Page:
European Standard UNI EN 149:2001+A1:2009 FFP2 UR facemasks

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  • Mon, 27 Jul 2020 00:00:00 GMT
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All maintenance-free dust Mask that are placed on the European market must be approved according to the requirements of the European Personal Protective Equipment Directive (89/686/EC).

EN 149:2001 and approval according to the PPE Directive.

The compliance of any type of device with the requirements of the PPE Directive is partly highlighted by testing the performance requirements of the device according to a relevant European Standard (if applicable).
EN 149:2001 'Respiratory protective devices - Filtering half masks to protect against particles - Requirements, testing, marking' was the European Standard setting out performance requirements for maintenance-free breathing apparatus.

EN 149:2001 has been replaced by the updated version EN 149:2001+A1:2009 (EN 149+A1) since July 2009. Within 12 months from the publication of EN 149+A1, all respirators marketed shall be tested according to the requirements of the updated standard and then re-approved according to the European PPE Directive.

EN149+A1 has introduced two new classifications in relation to the use of the product.

Amendments introduced by EN 149:2001+A1:2009.

This new classification involves changes and new performance requirements. The tests introduced partly aim to give the user additional confidence in the effectiveness of the respirators, ensuring continued protection of the respiratory tract even in particularly demanding environments. In addition, for respirators classified according to the new rules as "reusable", to be able to repeat cleaning, storage and reuse between shifts. The main innovations introduced are shown below:

1. Disposable devices (product classification and marking 'NR').

- Climatic conditioning under altered conditions prior to testing.
- New efficiency test - a long-term extension of the previous penetration test.
- Optional test related to clogging requirements (product classification and marking "D").
- Example of marking: EN 149:2001+A1:2009 FFP2 NR D

2. Reusable devices (product classification and marking 'R'
- Conditioning under altered conditions before testing.
- New cleaning and sanitation tests of the product before penetration tests.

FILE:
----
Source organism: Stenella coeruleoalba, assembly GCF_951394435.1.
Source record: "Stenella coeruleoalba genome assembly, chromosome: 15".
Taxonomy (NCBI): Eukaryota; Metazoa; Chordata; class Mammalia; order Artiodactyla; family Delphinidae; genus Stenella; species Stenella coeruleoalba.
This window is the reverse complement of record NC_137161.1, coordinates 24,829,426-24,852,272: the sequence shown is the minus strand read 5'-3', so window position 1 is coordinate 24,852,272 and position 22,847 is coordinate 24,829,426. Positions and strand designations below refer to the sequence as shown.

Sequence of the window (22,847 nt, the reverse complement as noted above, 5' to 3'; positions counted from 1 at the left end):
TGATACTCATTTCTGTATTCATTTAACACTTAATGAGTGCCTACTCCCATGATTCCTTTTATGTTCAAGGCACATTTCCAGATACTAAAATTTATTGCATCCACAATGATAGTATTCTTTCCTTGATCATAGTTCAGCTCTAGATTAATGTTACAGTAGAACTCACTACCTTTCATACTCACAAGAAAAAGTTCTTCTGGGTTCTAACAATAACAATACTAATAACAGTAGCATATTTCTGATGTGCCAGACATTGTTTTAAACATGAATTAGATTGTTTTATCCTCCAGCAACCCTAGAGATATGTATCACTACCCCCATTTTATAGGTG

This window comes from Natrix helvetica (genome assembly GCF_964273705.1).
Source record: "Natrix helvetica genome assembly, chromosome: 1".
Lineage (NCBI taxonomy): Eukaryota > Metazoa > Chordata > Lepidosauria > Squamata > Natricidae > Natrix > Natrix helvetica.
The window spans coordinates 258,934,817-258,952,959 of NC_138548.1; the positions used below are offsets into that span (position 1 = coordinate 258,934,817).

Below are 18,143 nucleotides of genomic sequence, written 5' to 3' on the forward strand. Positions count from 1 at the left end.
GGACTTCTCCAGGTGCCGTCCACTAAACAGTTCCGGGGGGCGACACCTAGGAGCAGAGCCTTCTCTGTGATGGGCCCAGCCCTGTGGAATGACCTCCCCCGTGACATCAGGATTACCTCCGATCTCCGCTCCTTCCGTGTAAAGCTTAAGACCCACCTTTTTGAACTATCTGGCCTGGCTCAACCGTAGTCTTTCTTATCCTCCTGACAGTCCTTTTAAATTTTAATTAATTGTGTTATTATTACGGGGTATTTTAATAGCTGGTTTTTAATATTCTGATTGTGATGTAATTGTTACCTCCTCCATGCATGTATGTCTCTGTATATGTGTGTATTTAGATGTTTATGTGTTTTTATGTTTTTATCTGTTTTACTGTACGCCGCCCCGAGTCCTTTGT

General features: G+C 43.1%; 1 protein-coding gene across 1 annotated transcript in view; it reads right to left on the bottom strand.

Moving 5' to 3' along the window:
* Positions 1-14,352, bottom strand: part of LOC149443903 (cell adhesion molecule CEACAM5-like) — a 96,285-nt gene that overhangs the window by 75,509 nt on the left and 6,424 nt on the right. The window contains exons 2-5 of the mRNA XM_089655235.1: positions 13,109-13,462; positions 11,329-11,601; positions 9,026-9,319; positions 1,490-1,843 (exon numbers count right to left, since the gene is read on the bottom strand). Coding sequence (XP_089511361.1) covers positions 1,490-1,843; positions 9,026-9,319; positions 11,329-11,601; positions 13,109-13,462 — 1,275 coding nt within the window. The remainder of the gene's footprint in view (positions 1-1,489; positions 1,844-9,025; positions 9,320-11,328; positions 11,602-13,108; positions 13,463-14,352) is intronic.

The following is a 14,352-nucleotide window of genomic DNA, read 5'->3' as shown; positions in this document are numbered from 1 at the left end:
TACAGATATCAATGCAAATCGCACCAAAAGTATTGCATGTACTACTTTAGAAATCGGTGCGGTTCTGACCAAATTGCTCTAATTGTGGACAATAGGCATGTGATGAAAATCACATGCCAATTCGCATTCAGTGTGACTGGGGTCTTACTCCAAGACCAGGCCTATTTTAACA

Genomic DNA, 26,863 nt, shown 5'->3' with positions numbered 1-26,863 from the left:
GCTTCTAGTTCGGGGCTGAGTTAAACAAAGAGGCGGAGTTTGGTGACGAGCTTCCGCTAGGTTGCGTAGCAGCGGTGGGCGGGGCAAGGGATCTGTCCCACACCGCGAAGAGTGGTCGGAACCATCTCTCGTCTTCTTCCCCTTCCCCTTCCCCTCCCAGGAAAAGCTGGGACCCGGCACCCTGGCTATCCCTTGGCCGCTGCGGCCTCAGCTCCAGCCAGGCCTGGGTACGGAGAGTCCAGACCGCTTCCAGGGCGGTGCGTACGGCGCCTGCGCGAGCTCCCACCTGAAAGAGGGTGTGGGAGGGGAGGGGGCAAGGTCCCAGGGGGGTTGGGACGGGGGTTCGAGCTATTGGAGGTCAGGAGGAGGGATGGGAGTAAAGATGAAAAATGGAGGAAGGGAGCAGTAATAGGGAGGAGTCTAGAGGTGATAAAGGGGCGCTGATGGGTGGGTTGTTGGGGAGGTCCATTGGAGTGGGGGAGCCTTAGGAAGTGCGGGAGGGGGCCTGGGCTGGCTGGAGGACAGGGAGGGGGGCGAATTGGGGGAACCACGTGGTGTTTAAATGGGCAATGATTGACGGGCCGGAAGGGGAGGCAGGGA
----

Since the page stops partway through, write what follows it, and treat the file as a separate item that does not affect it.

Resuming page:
- New efficiency test - a long-term extension of the previous penetration test.
- New 24-hour post-exposure storage test.
- New penetration test to be repeated after storage.
- Mandatory test related to clogging requirements (product classification and marking "D").
- Example of marking: EN 149:2001+A1:2009 FFP3 R D

The marking on the product must remain EN149:2001, but it must contain information
if the product is disposable (NR) or reusable (R).


Aerosols and fine dust particles are among the most sneaky health risks in the workplace, as they are almost invisible in the breathable air. Filtering half-masks against particles offer protection against these hazards. These are divided into three classes of protection: FFP1, FFP2 and FFP3.

Importance of respiratory protection

Some invisible particles can be carcinogenic or radioactive, others can damage the respiratory system even over decades and cause the long-term development of serious diseases. At best, workers only have to fight unpleasant odours. Respiratory masks, divided into three classes, protect against aerosols, smoke and watery and oily fine dust during work; their protective function is regulated at European level according to the previously mentioned EN 149.

These are called "filtering half-masks against particles or fine dust masks" and are divided into protection classes:




How does a filter mask work?

Filter masks protect against dust, fumes and mists of inhalable liquids (aerosols), but not against vapour and gas. The classification system is divided into three FFP classes, where FFP stands for "Filtering Face Piece".

A filter mask covers the nose and mouth and consists of several filter materials and the mask itself. These are prescribed in workplaces where the occupational exposure limit value (OEL) is exceeded. This indicates the maximum permissible concentration of dust, smoke and aerosols in the breathable air, which does not cause damage to health. When this value is exceeded, the use of filter masks becomes mandatory.

What are the filter masks protecting us from?

The protection classes FFP1, FFP2 and FFP3 offer, depending on the total loss and filtration of particles up to 0.6 μm in size, respiratory protection for different concentrations of harmful substances. The total loss is due to filter penetration and leakage defects on the face and nose, which uvex filter masks avoid as much as possible due to their orientation to the human anatomy.

Thanks to the innovative filter technology, breathing resistance also remains low and breathing is not hindered by particles captured in the filter, even when the filter mask is used repeatedly.


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